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Electropositive and Electronegative Radicals
We know that all the compounds can be classified in two ways; inorganic and organic. The organic compounds are mainly composed of carbon atoms which are bonded with each other. They are covalent compounds which are formed by the equal sharing of electrons between bonded atoms. Other types of compounds are inorganic compounds.
These compounds are formed by the combination of two oppositely charged parts which are called as radicals. Radicals can be defined as one atom or group of atoms which carry positive or negative charge on them. They behave as a single unit in solid state or in dissolved state in a solution. On the basis of charges and number of atoms in the radicals, they can be classified in four types.
Simple radicals are composed of one atom while compound radicals are composed of more than one atom. For example: hydrogen radical (H+) is a simple radical while phosphate radical (PO43-) is a compound radical. On the basis of charges; radicals can be classified electropositive and electronegative radicals. An electropositive radical carries positive charge such as H+, K+, Na+, Cr3+, Al3+ etc. On the contrary, electronegative radical carries negative charge such as O2-, PO43- and F- etc.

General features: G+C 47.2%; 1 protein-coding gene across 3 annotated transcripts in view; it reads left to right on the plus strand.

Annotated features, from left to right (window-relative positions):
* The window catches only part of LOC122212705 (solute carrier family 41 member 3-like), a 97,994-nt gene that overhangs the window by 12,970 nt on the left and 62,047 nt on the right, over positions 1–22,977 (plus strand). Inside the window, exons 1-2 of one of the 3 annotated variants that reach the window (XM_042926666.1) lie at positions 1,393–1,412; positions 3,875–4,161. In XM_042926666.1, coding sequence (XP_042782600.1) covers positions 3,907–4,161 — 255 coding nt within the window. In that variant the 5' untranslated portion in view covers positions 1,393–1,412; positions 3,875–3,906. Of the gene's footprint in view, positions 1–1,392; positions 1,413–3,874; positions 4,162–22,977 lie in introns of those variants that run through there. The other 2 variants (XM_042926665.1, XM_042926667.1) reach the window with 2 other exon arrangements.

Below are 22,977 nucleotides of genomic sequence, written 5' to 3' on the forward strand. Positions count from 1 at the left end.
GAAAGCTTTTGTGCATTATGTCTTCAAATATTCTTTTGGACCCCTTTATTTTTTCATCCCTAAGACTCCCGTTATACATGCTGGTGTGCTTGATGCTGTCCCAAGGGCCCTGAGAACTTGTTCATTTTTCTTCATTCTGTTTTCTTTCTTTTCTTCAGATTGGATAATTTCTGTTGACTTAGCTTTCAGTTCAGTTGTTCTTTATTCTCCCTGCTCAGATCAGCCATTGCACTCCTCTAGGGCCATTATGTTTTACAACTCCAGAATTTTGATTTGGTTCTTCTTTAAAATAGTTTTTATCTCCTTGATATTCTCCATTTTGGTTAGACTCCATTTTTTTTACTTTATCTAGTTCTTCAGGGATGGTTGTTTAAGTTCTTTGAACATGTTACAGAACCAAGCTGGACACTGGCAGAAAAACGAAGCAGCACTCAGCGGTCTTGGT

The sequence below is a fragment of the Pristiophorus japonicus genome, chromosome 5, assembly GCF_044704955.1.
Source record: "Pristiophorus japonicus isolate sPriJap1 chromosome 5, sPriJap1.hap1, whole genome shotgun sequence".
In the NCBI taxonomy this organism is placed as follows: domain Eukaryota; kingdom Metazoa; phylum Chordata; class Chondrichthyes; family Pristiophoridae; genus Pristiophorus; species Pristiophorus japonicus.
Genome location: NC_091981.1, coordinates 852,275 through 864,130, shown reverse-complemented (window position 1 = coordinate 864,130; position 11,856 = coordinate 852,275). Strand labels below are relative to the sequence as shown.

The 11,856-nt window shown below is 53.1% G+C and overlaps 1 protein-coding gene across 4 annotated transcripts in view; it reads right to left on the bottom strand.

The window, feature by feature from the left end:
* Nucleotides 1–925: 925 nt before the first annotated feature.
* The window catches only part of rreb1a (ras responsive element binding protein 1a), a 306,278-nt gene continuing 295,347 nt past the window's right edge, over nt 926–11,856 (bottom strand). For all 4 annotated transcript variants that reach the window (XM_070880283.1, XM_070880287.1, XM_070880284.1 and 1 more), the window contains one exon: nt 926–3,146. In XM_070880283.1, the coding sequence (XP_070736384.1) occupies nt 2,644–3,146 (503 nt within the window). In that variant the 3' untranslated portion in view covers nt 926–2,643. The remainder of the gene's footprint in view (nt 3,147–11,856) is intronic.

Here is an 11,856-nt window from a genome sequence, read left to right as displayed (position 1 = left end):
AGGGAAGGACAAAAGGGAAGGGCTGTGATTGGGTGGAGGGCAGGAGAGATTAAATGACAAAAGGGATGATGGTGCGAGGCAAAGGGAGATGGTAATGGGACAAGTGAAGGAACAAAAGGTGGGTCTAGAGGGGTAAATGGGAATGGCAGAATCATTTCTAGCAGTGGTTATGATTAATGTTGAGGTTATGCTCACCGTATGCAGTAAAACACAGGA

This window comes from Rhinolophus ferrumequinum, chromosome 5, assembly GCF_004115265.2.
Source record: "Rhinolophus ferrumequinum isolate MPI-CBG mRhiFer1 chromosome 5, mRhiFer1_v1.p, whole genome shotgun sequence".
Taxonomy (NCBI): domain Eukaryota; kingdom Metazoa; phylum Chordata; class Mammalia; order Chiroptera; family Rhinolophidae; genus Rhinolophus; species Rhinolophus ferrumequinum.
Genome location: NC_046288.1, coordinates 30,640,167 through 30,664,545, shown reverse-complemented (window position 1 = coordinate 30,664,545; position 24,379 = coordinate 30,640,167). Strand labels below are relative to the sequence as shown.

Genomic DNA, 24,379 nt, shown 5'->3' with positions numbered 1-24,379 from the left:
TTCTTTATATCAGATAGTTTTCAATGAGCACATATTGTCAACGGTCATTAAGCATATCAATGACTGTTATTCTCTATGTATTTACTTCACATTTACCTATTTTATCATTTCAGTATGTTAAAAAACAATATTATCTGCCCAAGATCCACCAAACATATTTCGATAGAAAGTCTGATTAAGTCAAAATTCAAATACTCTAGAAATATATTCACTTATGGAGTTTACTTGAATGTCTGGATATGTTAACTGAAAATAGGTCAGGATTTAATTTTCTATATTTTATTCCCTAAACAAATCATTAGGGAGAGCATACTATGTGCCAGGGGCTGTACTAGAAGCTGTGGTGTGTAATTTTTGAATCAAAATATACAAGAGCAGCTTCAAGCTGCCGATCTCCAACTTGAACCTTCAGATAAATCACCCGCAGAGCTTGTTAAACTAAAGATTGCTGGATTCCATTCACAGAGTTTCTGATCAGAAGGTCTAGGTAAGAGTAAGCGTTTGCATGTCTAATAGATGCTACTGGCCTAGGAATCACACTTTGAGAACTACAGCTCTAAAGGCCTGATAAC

We can see that the charges on the radicals can be 1, 2, 3 and so on. On the basis of number of charges on radicals, they can be classified as monovalent, divalent, trivalent, tetravalent and polyvalent. A monovalent radical has either 1+ or 1- charge such as H+, K+, Na+, F-. Similarly divalent radical carries 2 charge and trivalent 3+ or 3- charge on them like O2-, PO43- , As3+ and Au3+. Let’s see how a radical forms from a neutral atom. There are eleven electrons in a sodium atom. It has one electron in its valence shell.
Similarly chlorine has 17 electrons with 7 electrons in its valence shell. Sodium has to lose one electron to get octet configuration while Cl requires one electron to get octet configuration. Hence sodium will form sodium radical with 1+ charge on it and chlorine will form an electronegative radical (Cl1-). After such transfer of electrons from Na and Cl, they acquire positive and negative charge on them. Because of positive and negative charge on Na and Cl, they can attract each other through electrostatic force of attraction to form ionic compound.
Compared to covalent bonds, ionic or electrovalent bonds between electropositive and electronegative radicals are quite strong and difficult to break. They easily dissolve in water due to the formation of ions in the solution. The polar nature of radicals makes them soluble in polar solvents such as water.